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Trump's conviction in New York extends losing streak with jurors to 0-42 in recent cases

Views of justice system after Trump verdict
How Americans view justice system after Trump conviction 04:02

When 12 Manhattan jurors returned after a day and a half of deliberations on May 30 and convicted Donald Trump of 34 felonies, they added to an astonishing losing streak for the former president.

Trump and his company have been unable to win over a single juror, out of 42 total, in recent criminal and civil trials. 

"It's a very remarkable thing. In all these jurors, he didn't succeed in getting one, not one person," said criminal defense attorney Robert McWhirter.

The juries — two in state criminal trials and two in federal civil trials — have unanimously and quickly ruled against Trump. Winning over just one juror is often the baseline hope for defense attorneys, because a jury that can't reach consensus — known as a hung jury — results in a mistrial. One juror can save a defendant from defeat, at least in the short term.

The Trump juries

Former President Donald Trump speaks at Trump Tower on May 31, 2024 in New York City.
Former President Donald Trump speaks at Trump Tower on May 31, 2024 in New York City. DAVID DEE DELGADO / Getty Images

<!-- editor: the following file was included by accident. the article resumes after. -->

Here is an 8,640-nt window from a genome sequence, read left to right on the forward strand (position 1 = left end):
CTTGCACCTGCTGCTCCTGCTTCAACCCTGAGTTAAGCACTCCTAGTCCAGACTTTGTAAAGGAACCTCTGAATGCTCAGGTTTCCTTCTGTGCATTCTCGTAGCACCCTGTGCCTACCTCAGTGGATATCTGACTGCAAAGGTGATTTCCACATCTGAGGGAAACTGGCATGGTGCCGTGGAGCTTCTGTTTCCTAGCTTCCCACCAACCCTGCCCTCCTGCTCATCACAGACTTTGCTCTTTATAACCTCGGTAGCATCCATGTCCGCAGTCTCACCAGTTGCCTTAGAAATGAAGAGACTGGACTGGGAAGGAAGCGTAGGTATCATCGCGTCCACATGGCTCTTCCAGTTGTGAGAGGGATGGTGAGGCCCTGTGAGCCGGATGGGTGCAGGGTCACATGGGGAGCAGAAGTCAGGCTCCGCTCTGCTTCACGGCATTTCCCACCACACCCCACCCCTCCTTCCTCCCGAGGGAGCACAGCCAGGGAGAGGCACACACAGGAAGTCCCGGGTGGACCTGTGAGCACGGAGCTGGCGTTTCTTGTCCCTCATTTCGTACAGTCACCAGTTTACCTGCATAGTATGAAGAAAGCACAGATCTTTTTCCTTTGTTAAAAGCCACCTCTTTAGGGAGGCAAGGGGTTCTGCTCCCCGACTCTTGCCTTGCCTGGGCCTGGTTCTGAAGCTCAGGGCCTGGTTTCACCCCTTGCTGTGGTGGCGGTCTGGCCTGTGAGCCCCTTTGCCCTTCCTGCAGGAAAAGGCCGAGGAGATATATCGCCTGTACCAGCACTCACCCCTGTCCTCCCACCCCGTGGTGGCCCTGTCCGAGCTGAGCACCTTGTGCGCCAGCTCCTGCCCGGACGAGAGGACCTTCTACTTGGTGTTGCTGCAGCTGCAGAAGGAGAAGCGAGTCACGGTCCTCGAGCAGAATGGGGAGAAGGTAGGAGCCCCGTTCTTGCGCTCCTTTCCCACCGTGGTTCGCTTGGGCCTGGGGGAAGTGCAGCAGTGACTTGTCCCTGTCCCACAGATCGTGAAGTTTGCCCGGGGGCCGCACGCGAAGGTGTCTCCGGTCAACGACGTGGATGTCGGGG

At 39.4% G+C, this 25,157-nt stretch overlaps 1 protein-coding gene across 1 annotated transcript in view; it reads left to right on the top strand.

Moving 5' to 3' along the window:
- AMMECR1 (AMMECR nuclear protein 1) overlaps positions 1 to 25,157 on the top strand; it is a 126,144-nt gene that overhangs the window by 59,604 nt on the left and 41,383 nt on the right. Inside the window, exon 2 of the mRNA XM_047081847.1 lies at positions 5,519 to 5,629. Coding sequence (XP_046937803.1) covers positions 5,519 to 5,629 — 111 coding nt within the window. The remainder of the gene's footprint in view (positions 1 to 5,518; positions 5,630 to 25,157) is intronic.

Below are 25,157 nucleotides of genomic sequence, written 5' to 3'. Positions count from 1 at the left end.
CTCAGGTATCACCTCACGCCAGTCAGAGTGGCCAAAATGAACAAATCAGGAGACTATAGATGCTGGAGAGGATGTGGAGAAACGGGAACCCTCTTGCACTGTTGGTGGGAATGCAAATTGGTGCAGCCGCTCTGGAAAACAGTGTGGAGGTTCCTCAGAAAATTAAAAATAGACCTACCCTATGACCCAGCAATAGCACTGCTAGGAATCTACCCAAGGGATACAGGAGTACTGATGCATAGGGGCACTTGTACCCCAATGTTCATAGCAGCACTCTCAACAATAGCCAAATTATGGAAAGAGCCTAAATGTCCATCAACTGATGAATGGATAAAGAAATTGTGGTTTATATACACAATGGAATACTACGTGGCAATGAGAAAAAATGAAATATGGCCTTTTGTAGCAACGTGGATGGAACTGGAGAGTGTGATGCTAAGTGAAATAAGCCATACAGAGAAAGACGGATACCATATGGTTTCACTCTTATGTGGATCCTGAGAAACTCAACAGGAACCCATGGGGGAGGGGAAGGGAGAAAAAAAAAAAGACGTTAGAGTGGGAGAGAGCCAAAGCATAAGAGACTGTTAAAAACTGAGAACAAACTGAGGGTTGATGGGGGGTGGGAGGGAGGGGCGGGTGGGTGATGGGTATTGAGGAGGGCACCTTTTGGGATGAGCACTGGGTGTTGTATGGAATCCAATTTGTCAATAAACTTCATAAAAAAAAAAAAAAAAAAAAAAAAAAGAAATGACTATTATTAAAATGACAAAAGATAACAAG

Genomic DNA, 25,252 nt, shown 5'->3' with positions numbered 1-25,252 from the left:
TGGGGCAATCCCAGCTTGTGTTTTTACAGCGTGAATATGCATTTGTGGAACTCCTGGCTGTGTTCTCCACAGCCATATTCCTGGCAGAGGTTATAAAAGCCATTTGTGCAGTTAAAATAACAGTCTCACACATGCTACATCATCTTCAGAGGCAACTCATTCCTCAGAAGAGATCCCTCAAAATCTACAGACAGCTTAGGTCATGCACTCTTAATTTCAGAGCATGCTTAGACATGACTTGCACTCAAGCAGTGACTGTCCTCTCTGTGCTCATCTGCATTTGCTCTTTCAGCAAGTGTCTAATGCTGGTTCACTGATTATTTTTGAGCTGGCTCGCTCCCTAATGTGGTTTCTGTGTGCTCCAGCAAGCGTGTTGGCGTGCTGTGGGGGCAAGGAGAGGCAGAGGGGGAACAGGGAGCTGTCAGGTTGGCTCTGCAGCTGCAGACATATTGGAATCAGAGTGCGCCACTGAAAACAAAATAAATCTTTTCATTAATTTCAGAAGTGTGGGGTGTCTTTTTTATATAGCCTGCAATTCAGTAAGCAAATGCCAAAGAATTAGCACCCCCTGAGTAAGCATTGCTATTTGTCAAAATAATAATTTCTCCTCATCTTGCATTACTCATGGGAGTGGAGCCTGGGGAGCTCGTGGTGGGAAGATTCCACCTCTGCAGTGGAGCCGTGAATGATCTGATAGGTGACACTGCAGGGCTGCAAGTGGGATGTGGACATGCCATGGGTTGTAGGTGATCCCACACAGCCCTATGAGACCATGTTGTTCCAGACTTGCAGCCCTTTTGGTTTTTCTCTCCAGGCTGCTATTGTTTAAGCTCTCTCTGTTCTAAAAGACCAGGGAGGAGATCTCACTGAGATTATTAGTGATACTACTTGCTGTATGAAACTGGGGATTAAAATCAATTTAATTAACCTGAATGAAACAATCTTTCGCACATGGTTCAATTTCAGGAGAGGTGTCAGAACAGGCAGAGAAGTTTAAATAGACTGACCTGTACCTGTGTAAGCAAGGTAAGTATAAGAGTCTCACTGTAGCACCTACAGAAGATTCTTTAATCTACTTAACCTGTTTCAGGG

In December 2022, 12 jurors found two Trump Organization companies guilty of 17 felonies related to tax evasion. A prosecutor in that trial referred to Trump, who was not charged in the case, as the "elephant not in the room," and it landed Trump's former chief financial officer behind bars. Jurors learned that executives at Trump's company had received ill-gotten perks, and "grossed up" the benefits to avoid tax hits.

Five months later, nine jurors took just a few hours to find Trump liable for sexually abusing and defaming the writer E. Jean Carroll. The jurors awarded Carroll $5 million.

Trump blamed his lawyers, saying they advised him to stay away from court. He said he believed his presence and testimony would've led to a better outcome.

He first tested that theory in January, attending a second trial stemming from different allegations that he defamed Carroll. He even briefly testified. The nine-person jury in that case awarded Carroll another $83.3 million

While in criminal cases juries have to find guilt beyond a reasonable doubt, the two Carroll trials were civil cases. Trump was found liable for sexually abusing and defaming Carroll by a preponderance of the evidence, a lower standard. 

Trump decided not to testify at his New York criminal trial, although had no choice but to attend every minute of it.

"These are your peers"

Trump and his attorneys have long argued they can't get a fair shake in Manhattan, where President Biden won about 85% of the vote in 2020. Before the trial, they sought a change of venue to other nearby counties. His two civil trials over the Carrolls allegations included jurors from many of those counties, which are more politically diverse and often vote to send Republicans to Congress.

"I'm sure there are people on those juries who voted for him, just by a statistical probability. There had to have been a certain percentage who actually voted for Donald Trump, and yet he could not succeed in getting one of them to go his way," said McWhirter.